The truth about the weather - Professional Carwashing & Detailing

The truth about the weather

Meteorologist Dave Unger of the Climate Prediction Center, offers up the following insight to help you figure out your local weather forecasts and plan accordingly.

Every year, we are reminded that the biggest concern for carwash operators is the weather. And, as climates, conditions and temperatures can greatly vary from year to year, the question is: What are carwash operators supposed to do? Can local weather forecasters be trusted? How accurate are their predictions? And, how far in advance can you plan for a rain-filled day? Meteorologist Dave Unger of the Climate Prediction Center, offers up the following insight to help you figure out your local weather forecasts and plan accordingly.

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When are predictions accurate?

The weather is predictable to around 14 days, said Unger. However, after about eight days we can be off by one day. “That makes relying on weather forecasts difficult when planning specific events,” he said. “Imagine, for example, that an event is moved from Saturday to Sunday on the basis of a forecast of rain eight days ahead. We meteorologists know that the weather system that is predicted to cause the rain can easily come one day early or one day later than predicted, since the event is more than a week away. If the rain event comes later, Saturday could have been a nice day, and Sunday could have been rainy.” So, in spite of the fact that weather systems are predictable out to a good part of what is called “week 2” (The period that begins eight days from the forecast issue time and extends to 14 days), you can only get a general sense of the weather on a day-to-day basis for about seven days or so.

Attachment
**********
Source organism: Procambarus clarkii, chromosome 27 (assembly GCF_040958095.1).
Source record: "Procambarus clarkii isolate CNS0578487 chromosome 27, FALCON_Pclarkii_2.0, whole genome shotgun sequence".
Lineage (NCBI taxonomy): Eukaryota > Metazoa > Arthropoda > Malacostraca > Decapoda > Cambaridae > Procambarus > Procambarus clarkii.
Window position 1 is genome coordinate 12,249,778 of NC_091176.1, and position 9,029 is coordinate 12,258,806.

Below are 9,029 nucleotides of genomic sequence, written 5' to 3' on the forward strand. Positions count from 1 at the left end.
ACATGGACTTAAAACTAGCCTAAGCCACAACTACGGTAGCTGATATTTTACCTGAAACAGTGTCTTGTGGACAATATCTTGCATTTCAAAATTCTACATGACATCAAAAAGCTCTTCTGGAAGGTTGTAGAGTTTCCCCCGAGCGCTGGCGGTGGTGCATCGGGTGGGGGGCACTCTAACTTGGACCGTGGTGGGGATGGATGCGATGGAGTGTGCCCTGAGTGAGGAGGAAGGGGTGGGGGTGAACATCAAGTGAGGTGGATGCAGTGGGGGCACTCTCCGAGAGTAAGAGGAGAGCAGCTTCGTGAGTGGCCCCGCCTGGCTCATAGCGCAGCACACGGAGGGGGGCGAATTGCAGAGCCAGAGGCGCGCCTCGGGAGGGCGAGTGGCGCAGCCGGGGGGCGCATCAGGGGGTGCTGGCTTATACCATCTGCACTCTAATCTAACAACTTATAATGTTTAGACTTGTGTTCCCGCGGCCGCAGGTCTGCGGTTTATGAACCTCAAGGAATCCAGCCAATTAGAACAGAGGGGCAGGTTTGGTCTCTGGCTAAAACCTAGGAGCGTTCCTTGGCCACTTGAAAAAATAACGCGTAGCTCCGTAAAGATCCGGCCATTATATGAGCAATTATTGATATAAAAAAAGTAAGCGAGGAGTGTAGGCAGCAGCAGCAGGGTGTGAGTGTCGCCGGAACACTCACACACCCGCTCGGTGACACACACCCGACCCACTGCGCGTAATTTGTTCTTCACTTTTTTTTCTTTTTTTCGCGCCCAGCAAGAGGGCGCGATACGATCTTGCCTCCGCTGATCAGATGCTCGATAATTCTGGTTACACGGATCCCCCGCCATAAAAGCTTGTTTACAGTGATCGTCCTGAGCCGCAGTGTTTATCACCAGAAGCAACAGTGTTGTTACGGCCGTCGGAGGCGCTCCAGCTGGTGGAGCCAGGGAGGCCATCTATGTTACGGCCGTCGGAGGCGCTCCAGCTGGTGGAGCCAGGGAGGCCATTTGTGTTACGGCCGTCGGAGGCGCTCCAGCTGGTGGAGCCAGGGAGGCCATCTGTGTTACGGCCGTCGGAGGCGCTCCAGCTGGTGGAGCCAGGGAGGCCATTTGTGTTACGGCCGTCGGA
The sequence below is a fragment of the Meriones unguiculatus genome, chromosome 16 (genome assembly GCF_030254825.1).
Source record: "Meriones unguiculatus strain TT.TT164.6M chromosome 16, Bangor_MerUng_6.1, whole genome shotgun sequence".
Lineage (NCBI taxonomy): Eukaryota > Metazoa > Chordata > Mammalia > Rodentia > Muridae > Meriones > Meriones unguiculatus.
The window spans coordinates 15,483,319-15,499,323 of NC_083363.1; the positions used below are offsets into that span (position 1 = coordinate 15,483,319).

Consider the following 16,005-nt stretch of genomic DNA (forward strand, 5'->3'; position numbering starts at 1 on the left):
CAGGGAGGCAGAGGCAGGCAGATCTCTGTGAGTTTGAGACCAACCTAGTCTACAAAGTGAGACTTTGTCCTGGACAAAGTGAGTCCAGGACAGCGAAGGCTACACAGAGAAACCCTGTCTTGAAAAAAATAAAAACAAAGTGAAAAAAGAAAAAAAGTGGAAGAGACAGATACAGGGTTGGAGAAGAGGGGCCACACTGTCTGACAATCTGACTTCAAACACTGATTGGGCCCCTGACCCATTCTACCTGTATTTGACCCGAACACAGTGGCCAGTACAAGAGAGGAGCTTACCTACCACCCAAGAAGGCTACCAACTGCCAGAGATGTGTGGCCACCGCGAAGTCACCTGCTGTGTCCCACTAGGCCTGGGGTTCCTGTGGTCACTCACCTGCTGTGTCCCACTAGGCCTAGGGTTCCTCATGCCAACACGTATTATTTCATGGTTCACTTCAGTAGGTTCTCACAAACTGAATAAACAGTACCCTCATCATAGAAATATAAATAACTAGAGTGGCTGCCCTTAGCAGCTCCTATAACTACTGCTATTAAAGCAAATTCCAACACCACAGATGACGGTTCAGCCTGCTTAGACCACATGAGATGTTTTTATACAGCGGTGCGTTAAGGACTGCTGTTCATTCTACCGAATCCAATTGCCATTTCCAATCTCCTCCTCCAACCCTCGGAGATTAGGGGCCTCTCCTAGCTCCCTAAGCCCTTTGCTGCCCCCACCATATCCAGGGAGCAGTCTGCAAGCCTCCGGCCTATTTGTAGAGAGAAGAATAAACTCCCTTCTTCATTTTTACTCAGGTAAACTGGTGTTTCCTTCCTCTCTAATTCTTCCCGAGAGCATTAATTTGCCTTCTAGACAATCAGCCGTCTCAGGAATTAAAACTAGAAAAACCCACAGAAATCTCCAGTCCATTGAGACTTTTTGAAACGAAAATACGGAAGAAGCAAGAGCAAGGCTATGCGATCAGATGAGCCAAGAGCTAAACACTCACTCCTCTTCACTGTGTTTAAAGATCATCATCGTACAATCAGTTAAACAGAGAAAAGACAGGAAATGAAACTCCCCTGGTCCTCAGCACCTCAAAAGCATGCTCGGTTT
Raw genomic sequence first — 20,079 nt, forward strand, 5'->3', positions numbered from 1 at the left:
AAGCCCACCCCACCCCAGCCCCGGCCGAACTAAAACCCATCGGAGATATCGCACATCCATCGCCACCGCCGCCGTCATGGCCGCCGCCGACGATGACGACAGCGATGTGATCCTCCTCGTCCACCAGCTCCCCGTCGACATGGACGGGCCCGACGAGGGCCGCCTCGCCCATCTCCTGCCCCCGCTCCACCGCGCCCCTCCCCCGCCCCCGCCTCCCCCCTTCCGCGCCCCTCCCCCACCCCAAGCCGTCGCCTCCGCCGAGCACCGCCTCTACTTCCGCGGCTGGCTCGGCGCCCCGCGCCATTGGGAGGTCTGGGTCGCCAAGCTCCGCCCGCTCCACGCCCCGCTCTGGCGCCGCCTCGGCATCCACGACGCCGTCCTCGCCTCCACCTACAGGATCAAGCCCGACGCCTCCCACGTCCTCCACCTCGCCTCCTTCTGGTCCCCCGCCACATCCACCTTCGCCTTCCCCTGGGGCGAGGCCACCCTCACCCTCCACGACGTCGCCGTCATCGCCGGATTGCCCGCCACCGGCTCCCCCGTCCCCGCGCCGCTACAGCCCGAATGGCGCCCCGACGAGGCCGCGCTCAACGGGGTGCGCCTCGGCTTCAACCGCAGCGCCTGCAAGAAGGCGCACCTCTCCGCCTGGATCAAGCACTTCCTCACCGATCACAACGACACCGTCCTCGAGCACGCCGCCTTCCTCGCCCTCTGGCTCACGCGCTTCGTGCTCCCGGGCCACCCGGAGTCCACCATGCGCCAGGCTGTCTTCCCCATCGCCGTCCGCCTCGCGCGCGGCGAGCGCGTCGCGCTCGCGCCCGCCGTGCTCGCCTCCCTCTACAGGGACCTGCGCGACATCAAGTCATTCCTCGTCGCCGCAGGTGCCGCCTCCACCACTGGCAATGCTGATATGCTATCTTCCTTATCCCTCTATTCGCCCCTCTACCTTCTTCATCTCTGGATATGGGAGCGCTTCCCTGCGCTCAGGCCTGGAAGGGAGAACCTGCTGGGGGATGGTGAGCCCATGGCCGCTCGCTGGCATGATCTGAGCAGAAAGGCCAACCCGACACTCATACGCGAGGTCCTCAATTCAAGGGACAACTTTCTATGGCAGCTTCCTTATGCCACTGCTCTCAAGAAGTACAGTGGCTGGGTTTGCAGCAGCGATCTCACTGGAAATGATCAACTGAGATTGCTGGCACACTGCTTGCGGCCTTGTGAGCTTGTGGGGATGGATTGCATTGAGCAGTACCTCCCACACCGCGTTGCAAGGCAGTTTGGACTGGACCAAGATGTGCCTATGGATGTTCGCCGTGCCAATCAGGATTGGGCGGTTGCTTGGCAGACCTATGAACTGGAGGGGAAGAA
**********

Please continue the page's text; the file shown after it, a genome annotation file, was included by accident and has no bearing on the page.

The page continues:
Climate forecasts vs. weather forecasts

Beyond about 14 days the “weather” becomes unpredictable except in some unusual circumstances, said Unger. “We then have to rely on ‘climate forecasts,’ which are quite different from weather forecasts.”

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Climate forecasts, according to Unger, give a range of possible weather events, but this is not an actual forecast of specific weather events. “We usually express this range as the change in the odds or probabilities of the weather. In most cases the shift is slight. So, for example, if we expect the winter to be warm, we would expect that the range of weather events in, say, Philadelphia, to be more typical of the range of weather in, say, Washington, 100 miles to the Southwest.” Therefore, a Philadelphia resident who moved to Washington over the winter would hardly notice the difference. “Over the long run they would notice the heating bills to be a little lower, but most likely would not notice differences in day-to-day weather.”

Likewise, Unger added, the weather in Washington varies from year to year. A cold year in Washington is still cold by Philadelphia standards, it is just that there are fewer of them.

“Any strategy to take advantage of a climate forecast will have to be a long term strategy, plans that yield results after years, and not a ‘bet the farm’ type strategy,” said Unger.

Are major weather phenomena events predictable?

Once in a while we can make a forecast of a noticeable climate anomaly, (an unusual climate event) even in a single year, said Unger. This mostly happens in an El Niño or La Niña year. “Florida, for example, gets quite a bit drier in the wintertime during La Niña years, and much wetter than average in an El Niño winters. Even a single year of a moderate or strong El Niño or La Niña is usually quite noticeable. This is true in Arizona, New Mexico, Texas and Florida (and surrounding areas to a lesser extent.)” Unger said they express these by making high probabilities (high confidence) in their forecasts and these probabilities are displayed in their seasonal outlook maps.

The advancements of weather predictions

Weather forecasting is a lot better than it was 10 or 15 years ago, said Unger. “Today’s seven-day forecasts are about as good as a five-day forecast was in the year 2000, and is better than three-day forecasts were in the 1970s.”

Precipitation forecasting, according to Unger, is a bit more difficult than temperature forecasting. “Our methods of precipitation forecasting have changed over the years, making it difficult to get a long-term series of forecast verification in the same way that we have for temperatures.

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